As it turns out, they were not correct in that: the prophet Jonah actually hailed from the town of Gath-hepher, which is about two miles from Nazareth in what would later be called the region of Galilee. But perhaps we are being too hard on the Pharisees, who were far from historically illiterate. What they may have been trying to argue is not that no Old Testament prophet had ever come out of Galilee, but that there was no place in God’s word where it was foretold that Messiah, or any other great prophet, was to come from Galilee as part of God’s future dealings with Israel. Galilee wasn’t a place for which the Pharisees had high regard, and they based their disdain in part on their reading of the Hebrew scriptures, which did not lead them to expect great things from that part of the country.

If Jonah came from Gath-hepher, it is highly probable he was from the tribe of Zebulun. If you go to that area today, apparently the locals will point you to the tomb of Jonah. Gath-hepher was on the border between Zebulun and Naphtali in the far north of Israel, less than 50 miles from the border Israel shared with the nation of Aram. In times of war, Gath-hepher and the villages around it were more exposed to raids and invasions from neighboring nations than some of the better-protected larger cities of the south, which may serve to account for the chip Jonah had on his shoulder about foreigners. He had probably seen some terrible things.

A Chip on the Shoulder

In fact, 2 Kings refers to the suffering of Israelites at the hands of foreigners during the reign of Jeroboam this way:
“The Lord saw that the affliction of Israel was very bitter, for there was none left, bond or free, and there was none to help Israel.”
It was for this reason that the Lord took pity on Israel during the reign of Jeroboam. It certainly had nothing to do with their king. But while this description provides adequate biblical context for Jonah’s unusual reaction to God’s instructions in the first few verses of the book, it is nowhere near so vivid a description of Assyrian atrocities as we find elsewhere in the literature of antiquity.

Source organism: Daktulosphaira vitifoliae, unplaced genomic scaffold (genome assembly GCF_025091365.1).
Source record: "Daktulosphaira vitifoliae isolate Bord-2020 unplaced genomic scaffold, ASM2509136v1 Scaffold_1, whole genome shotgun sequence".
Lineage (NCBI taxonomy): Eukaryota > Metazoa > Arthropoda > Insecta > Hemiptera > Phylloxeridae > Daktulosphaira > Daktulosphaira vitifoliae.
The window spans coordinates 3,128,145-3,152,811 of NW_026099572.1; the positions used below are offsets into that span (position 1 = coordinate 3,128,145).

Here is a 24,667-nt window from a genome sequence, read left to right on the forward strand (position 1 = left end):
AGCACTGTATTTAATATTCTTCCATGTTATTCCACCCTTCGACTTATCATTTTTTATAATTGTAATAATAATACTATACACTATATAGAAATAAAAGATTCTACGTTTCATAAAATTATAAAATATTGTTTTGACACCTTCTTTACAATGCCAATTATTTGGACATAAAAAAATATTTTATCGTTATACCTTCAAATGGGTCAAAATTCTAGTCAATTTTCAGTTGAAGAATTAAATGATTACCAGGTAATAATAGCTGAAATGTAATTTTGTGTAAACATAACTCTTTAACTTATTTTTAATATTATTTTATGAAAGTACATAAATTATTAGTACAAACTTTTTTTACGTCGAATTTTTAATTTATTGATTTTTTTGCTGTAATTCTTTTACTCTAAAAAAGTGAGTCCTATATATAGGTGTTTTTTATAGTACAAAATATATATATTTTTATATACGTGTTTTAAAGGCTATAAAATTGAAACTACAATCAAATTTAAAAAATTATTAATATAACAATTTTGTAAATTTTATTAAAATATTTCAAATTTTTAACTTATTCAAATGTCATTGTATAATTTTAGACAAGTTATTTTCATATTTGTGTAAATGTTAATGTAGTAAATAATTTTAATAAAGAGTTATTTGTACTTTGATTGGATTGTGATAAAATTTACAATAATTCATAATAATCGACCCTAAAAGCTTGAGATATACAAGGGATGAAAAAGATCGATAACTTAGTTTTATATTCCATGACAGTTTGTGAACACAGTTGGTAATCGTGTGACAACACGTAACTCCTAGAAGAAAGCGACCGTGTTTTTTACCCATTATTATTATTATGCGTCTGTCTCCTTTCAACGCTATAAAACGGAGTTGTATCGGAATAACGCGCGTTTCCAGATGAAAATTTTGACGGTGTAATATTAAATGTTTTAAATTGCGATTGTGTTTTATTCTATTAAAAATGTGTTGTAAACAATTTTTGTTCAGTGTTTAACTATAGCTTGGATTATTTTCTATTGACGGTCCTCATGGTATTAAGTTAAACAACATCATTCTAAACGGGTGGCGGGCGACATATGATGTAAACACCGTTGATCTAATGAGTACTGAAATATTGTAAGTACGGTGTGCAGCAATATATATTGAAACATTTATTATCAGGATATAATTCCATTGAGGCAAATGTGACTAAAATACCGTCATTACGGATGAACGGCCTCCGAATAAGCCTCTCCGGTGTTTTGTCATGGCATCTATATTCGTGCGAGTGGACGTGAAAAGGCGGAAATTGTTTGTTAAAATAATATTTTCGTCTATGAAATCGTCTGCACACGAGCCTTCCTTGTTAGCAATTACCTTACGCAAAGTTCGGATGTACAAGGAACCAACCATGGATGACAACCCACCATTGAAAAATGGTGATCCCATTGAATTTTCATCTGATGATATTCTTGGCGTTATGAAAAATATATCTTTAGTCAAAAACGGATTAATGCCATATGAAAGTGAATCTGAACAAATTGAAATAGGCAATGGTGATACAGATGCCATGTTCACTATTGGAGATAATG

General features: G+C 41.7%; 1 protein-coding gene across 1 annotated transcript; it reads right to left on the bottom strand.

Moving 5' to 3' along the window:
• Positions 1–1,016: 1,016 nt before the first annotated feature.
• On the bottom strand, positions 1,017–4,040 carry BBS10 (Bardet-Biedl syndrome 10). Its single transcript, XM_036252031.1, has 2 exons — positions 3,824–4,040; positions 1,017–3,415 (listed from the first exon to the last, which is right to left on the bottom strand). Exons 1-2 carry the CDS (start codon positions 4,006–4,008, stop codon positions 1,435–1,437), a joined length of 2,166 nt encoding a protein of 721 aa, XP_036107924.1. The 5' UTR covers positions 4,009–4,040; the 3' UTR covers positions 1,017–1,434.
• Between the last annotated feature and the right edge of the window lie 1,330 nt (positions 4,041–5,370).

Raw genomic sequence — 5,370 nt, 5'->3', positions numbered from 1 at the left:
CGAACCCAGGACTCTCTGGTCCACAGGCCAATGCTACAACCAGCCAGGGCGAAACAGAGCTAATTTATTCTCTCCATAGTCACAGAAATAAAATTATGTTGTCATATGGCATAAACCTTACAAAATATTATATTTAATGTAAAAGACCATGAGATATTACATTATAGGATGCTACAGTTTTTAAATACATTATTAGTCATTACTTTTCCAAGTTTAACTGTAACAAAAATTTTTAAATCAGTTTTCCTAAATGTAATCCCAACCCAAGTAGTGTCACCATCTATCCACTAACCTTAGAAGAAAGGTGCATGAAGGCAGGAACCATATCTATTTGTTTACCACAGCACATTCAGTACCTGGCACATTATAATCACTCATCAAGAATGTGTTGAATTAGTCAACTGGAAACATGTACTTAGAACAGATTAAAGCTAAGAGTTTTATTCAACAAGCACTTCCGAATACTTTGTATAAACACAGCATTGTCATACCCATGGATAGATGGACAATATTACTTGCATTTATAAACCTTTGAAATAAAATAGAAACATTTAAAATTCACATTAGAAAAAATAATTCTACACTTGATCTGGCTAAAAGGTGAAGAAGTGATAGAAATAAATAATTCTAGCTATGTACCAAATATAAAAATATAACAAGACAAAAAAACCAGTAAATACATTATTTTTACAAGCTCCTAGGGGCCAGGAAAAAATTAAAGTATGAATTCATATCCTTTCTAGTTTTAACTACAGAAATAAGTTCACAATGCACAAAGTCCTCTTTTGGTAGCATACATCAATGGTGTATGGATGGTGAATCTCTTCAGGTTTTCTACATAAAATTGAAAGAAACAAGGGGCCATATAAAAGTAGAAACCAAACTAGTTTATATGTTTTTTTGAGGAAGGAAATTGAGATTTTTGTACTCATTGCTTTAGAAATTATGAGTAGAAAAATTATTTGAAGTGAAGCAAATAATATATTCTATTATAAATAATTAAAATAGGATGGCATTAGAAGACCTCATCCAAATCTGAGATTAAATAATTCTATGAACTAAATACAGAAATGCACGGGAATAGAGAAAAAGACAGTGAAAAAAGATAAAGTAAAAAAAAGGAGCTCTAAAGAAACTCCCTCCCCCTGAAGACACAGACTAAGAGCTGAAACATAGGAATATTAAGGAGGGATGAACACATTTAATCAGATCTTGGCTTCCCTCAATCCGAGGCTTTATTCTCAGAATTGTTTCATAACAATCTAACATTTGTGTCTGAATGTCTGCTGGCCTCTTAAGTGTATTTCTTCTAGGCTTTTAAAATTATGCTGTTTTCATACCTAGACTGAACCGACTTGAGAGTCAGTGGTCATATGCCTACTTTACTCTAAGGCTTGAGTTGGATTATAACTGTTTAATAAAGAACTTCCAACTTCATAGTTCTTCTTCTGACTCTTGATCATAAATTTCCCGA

From the first chapter of Tobit:
“I saw the dead body of any of my people thrown out behind the wall of Nineveh, I would bury it. I also buried any whom King Sennacherib put to death when he came fleeing from Judea ... For in his anger he put to death many Israelites; but I would secretly remove the bodies and bury them ... Then all my property was confiscated; nothing was left to me that was not taken into the royal treasury.”
Assyrian Atrocities in History

There’s plenty more. From an article entitled “Terrorists of the Ancient World”:
“Assyrian national history, as preserved for us in its cuneiform inscriptions and images on walls and floors of palaces and temples, and on clay and alabaster tablets, prisms and cylinders consists mainly of military campaigns and battles. It is perhaps the most gory and bloodthirsty of history known. And from its beginning, Assyria was a strong military power bent on conquest. Any country or people group that opposed their rule was punished with the destruction of their cities and the devastation of their fields and orchards. They were to be feared, with good cause.”
From the writings of Albert Kirk Grayson, this translation of a record of Assyrian conquest:
“In strife and conflict I besieged [and] conquered the city. I felled 3000 of their fighting men with the sword ... I captured many troops alive: I cut off some of their arms [and] hands; I cut off others their noses, ears [and] extremities. I gouged out the eyes of many troops. I made one pile of the living [and] one of heads. I hung their heads on trees around the city.”
And finally, from the book of Nahum:
“Woe to the bloody city, all full of lies and plunder — no end to the prey! The crack of the whip, and rumble of the wheel, galloping horse and bounding chariot! Horsemen charging, flashing sword and glittering spear, hosts of slain, heaps of corpses, dead bodies without end — they stumble over the bodies! And all for the countless whorings of the prostitute, graceful and of deadly charms, who betrays nations with her whorings, and peoples with her charms.”
This was Nineveh a few hundred years later on. Not a desirable bunch. Apparently Jonah’s preaching only produced repentance in the short term.

At any rate, the point is that if Jonah hated Assyrians, he had compelling reasons to do so. Anybody would.